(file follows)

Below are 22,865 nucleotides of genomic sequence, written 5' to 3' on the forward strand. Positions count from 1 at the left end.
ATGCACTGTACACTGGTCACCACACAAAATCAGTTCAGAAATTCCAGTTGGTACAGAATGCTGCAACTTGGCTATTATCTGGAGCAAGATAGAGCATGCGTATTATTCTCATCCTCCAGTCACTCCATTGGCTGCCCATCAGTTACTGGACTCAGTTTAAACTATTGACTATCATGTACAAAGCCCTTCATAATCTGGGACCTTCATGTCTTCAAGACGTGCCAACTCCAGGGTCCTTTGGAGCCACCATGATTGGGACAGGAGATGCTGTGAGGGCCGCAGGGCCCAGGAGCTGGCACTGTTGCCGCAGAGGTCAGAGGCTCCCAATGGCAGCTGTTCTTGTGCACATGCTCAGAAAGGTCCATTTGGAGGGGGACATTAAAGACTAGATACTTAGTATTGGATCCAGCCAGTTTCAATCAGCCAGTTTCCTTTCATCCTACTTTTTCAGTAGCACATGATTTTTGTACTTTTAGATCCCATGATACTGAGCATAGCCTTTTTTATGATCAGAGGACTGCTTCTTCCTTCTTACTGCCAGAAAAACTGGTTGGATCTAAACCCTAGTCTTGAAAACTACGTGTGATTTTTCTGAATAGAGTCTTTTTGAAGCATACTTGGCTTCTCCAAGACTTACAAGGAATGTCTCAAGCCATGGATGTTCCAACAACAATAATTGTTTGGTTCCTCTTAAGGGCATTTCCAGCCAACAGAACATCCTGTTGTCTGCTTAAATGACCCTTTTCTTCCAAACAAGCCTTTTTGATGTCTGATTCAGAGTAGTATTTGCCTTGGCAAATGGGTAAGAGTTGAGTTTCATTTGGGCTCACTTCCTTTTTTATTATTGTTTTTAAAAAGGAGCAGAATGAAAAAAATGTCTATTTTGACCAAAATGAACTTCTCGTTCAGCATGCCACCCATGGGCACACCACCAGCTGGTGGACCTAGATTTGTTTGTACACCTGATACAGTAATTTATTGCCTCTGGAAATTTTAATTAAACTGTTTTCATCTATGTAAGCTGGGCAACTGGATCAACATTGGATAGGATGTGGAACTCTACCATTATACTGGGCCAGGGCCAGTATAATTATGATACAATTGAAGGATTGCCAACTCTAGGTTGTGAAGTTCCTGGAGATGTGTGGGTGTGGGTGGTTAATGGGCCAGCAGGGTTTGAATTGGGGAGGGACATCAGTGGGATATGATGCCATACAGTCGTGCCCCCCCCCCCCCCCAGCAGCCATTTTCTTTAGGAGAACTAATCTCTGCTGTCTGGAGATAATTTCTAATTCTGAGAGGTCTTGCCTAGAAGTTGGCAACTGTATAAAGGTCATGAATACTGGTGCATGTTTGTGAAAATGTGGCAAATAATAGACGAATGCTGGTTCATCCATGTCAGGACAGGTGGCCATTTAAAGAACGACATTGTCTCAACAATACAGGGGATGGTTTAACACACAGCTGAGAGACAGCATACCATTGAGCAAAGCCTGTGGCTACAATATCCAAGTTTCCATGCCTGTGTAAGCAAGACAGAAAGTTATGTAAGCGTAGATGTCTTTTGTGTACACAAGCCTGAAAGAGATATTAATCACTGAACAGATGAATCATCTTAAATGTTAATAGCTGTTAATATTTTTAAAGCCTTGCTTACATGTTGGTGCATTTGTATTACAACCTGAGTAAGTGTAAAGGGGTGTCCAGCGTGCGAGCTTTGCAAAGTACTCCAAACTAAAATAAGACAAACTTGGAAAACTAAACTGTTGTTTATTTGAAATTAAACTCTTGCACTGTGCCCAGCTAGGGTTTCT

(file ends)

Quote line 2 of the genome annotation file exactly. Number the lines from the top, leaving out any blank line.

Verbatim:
ATGCACTGTACACTGGTCACCACACAAAATCAGTTCAGAAATTCCAGTTGGTACAGAATGCTGCAACTTGGCTATTATCTGGAGCAAGATAGAGCATGCGTATTATTCTCATCCTCCAGTCACTCCATTGGCTGCCCATCAGTTACTGGACTCAGTTTAAACTATTGACTATCATGTACAAAGCCCTTCATAATCTGGGACCTTCATGTCTTCAAGACGTGCCAACTCCAGGGTCCTTTGGAGCCACCATGATTGGGACAGGAGATGCTGTGAGGGCCGCAGGGCCCAGGAGCTGGCACTGTTGCCGCAGAGGTCAGAGGCTCCCAATGGCAGCTGTTCTTGTGCACATGCTCAGAAAGGTCCATTTGGAGGGGGACATTAAAGACTAGATACTTAGTATTGGATCCAGCCAGTTTCAATCAGCCAGTTTCCTTTCATCCTACTTTTTCAGTAGCACATGATTTTTGTACTTTTAGATCCCATGATACTGAGCATAGCCTTTTTTATGATCAGAGGACTGCTTCTTCCTTCTTACTGCCAGAAAAACTGGTTGGATCTAAACCCTAGTCTTGAAAACTACGTGTGATTTTTCTGAATAGAGTCTTTTTGAAGCATACTTGGCTTCTCCAAGACTTACAAGGAATGTCTCAAGCCATGGATGTTCCAACAACAATAATTGTTTGGTTCCTCTTAAGGGCATTTCCAGCCAACAGAACATCCTGTTGTCTGCTTAAATGACCCTTTTCTTCCAAACAAGCCTTTTTGATGTCTGATTCAGAGTAGTATTTGCCTTGGCAAATGGGTAAGAGTTGAGTTTCATTTGGGCTCACTTCCTTTTTTATTATTGTTTTTAAAAAGGAGCAGAATGAAAAAAATGTCTATTTTGACCAAAATGAACTTCTCGTTCAGCATGCCACCCATGGGCACACCACCAGCTGGTGGACCTAGATTTGTTTGTACACCTGATACAGTAATTTATTGCCTCTGGAAATTTTAATTAAACTGTTTTCATCTATGTAAGCTGGGCAACTGGATCAACATTGGATAGGATGTGGAACTCTACCATTATACTGGGCCAGGGCCAGTATAATTATGATACAATTGAAGGATTGCCAACTCTAGGTTGTGAAGTTCCTGGAGATGTGTGGGTGTGGGTGGTTAATGGGCCAGCAGGGTTTGAATTGGGGAGGGACATCAGTGGGATATGATGCCATACAGTCGTGCCCCCCCCCCCCCCCAGCAGCCATTTTCTTTAGGAGAACTAATCTCTGCTGTCTGGAGATAATTTCTAATTCTGAGAGGTCTTGCCTAGAAGTTGGCAACTGTATAAAGGTCATGAATACTGGTGCATGTTTGTGAAAATGTGGCAAATAATAGACGAATGCTGGTTCATCCATGTCAGGACAGGTGGCCATTTAAAGAACGACATTGTCTCAACAATACAGGGGATGGTTTAACACACAGCTGAGAGACAGCATACCATTGAGCAAAGCCTGTGGCTACAATATCCAAGTTTCCATGCCTGTGTAAGCAAGACAGAAAGTTATGTAAGCGTAGATGTCTTTTGTGTACACAAGCCTGAAAGAGATATTAATCACTGAACAGATGAATCATCTTAAATGTTAATAGCTGTTAATATTTTTAAAGCCTTGCTTACATGTTGGTGCATTTGTATTACAACCTGAGTAAGTGTAAAGGGGTGTCCAGCGTGCGAGCTTTGCAAAGTACTCCAAACTAAAATAAGACAAACTTGGAAAACTAAACTGTTGTTTATTTGAAATTAAACTCTTGCACTGTGCCCAGCTAGGGTTTCT